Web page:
Sound. Sound. Sound. I've said it before, I'll say it again.

As a filmmaker you only have two tools to work with: Light and Sound. If you don't spend as much time and energy on your sound, then you are ignoring 50% of your job. Every other aspect of your movie could be perfect, and you'll still get a failing grade. This is especially true of voice over / narration, but I wrote about that the other day.
ibid. op sit.

On that note, there is a sound effect that needs to be retired. They don't have names, so it's hard to say exactly what it is. Some call it the David Lynch/Twin Peaks grinding metal feedback sound. It also sounds a lot like the very last piece of the Dr. Who end credits – which was first done in 1963, so that shows you how original everyone is who uses it. I swear this sound is in 75% of the movies we watch. Not only that, it blares over dialogue. It clips. It intrudes on the story. It walks into the room and says, "Aren't I cool?" which, of course, means it's not.

That brings us to video effects. Just because we can now all do them, doesn't mean we have to. Try cutting your movie together the old-fashioned way. Figure that for every edit that isn't a simple splice of film, you're going to have to pay a lab a ton of money. Then see where an effect is so required in the telling of the tale, that you're willing to dig into your pocket to pay for it. Put those one or two in. The rest are not necessary and detract from what you're trying to say.

I wrote in my notes, "We get the point, move on." I write this a lot. When you're making a short you don't have to follow Shakespeare's 3-rule (say it three times so the audience gets it). It's a short. If your character is paranoid, one example is all we need. If you want to do more, fine, but make them quick and subtle. You're a boxer in a one-round fight. Jab-jab, bring on the big punch, and go to a neutral corner.

To end on a positive note, a word about the power of committed, talented actors. One of those movies I mentioned that made no sense had such a fantastic cast that every one of the screeners was riveted. I don't know what the scores were like, but there's a good chance that film will be carried into the festival on the shoulders of the cast. Somehow they found something in the words they could relate to on a moment-to-moment basis, and their commitment to each moment made us want to watch the next – even though, collectively, the pieces didn't add up to anything.

Good acting can save a filmmaker when all else fails.

Friday, February 12, 2010


Okay, it's experimentation time.

A couple of literary agents in cyberspace go through their stack of query letters "live" on their blog. That is to say, they read each letter then give a one or two line comment on it in their blog – always saying whether it's a pass or a request for the full manuscript. It makes for great reading. In one case I recognized my own query letter in the comments (which isn't supposed to happen) and adjusted my letter to address the issue the agent brought up.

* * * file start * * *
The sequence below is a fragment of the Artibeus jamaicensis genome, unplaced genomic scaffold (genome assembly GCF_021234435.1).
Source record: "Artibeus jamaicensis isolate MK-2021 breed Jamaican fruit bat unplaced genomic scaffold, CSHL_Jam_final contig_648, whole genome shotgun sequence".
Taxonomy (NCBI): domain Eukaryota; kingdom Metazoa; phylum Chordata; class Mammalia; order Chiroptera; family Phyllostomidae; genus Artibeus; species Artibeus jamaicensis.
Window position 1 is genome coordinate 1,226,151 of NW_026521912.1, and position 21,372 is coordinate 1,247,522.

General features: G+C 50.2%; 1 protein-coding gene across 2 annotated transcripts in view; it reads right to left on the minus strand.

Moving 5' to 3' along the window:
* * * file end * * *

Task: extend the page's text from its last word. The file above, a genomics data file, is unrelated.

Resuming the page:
So I figured, why do this with the short film submissions?

Below are my random thoughts about each film we watched last night as we watched them. I've tried to keep the comments general enough so you can't tell which film we were watching, but I'm sure if you've submitted a short to DWF you won't be able to resist guessing which one is yours. I'll bet you money you're wrong. 

Some things to keep in mind: THERE WERE FOUR OTHER SCREENERS WATCHING AT THE SAME TIME, so my opinion is just one-in-five. Believe me, the range of tastes is wide, so if I passed it doesn't mean everyone did.

Every screener has their own system. Personally, I give films a PASS, MAYBE MINUS, MAYBE, MAYBE PLUS, MUST SEE MINUS, MUST SEE, and very rarely a BOOK IT NOW. Only after we've seen all the films to begin to hash out what's in the festival and what's not, so again, a pass by one screener at this level is not a death sentence.

1st Movie: "This disk cannot be played." Message on the PS3. We'll try it on my computer later. If that doesn't work, ask the filmmaker for another copy. Next.

2nd movie: Good Start. I'm interested. A lot of the films we're getting this year have soundtracks that sound like they came from soft-core porn. Slow pacing. I’m way ahead of the story. Second copyright logo issue – not a killer, but shows a lack of skills. Production sound that's obviously been gated, would be okay if the story was better, but it's dragging. The acting is solid, which is always a plus. Ultimately, this is a Maybe.

3rd Movie: Nice opening shot that told a good story – but went on WAY too long. Blown out video (whites so white that you can't see anything). Just laughed out loud… always good. Kept my interest even though there was a lot NOT to like about it. MAYBE Plus.

4th – 18 minutes… oh, god… The first minute or so of this film would have made a pretty good short – one joke, and out. But they're going to drag this one bad frat-boy joke out over 18 minutes… please say it ain't so. Funny how the sound gets better when the camera is closer to the actor. Get boom operators and mixers, people. The mic on top of the camera is for your vacation videos. PASS TLTB (Too Long, Too Boring).

5th movie – Good Logo, usually means bad movie… we'll see. Damn, another cut down feature – right in the middle of a fairly good movie, a scene that makes no sense because the back-story was cut. Some good filmmaking skills here, but the script is bad, mostly in the dialogue. There are so many ½ subplots that have been cut to the bone that the story doesn't make sense. This is a shame, because in all other departments this is a well-made film. But a bad script will kill good filmmaking every day. MAYBE PLUS.